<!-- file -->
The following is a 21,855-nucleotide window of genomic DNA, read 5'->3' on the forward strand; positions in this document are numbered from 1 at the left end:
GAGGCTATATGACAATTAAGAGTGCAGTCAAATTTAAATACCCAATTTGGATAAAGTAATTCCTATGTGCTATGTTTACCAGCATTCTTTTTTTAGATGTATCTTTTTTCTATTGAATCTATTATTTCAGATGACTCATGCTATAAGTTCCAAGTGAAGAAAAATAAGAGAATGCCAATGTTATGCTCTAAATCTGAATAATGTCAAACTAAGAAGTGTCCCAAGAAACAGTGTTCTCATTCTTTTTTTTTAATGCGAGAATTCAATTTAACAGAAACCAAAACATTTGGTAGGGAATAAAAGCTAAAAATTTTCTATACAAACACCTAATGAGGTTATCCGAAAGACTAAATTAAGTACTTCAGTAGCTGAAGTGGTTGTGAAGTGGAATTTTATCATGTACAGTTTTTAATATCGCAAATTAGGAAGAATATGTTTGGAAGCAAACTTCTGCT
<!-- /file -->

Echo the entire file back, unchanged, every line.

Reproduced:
The following is a 21,855-nucleotide window of genomic DNA, read 5'->3' on the forward strand; positions in this document are numbered from 1 at the left end:
GAGGCTATATGACAATTAAGAGTGCAGTCAAATTTAAATACCCAATTTGGATAAAGTAATTCCTATGTGCTATGTTTACCAGCATTCTTTTTTTAGATGTATCTTTTTTCTATTGAATCTATTATTTCAGATGACTCATGCTATAAGTTCCAAGTGAAGAAAAATAAGAGAATGCCAATGTTATGCTCTAAATCTGAATAATGTCAAACTAAGAAGTGTCCCAAGAAACAGTGTTCTCATTCTTTTTTTTTAATGCGAGAATTCAATTTAACAGAAACCAAAACATTTGGTAGGGAATAAAAGCTAAAAATTTTCTATACAAACACCTAATGAGGTTATCCGAAAGACTAAATTAAGTACTTCAGTAGCTGAAGTGGTTGTGAAGTGGAATTTTATCATGTACAGTTTTTAATATCGCAAATTAGGAAGAATATGTTTGGAAGCAAACTTCTGCT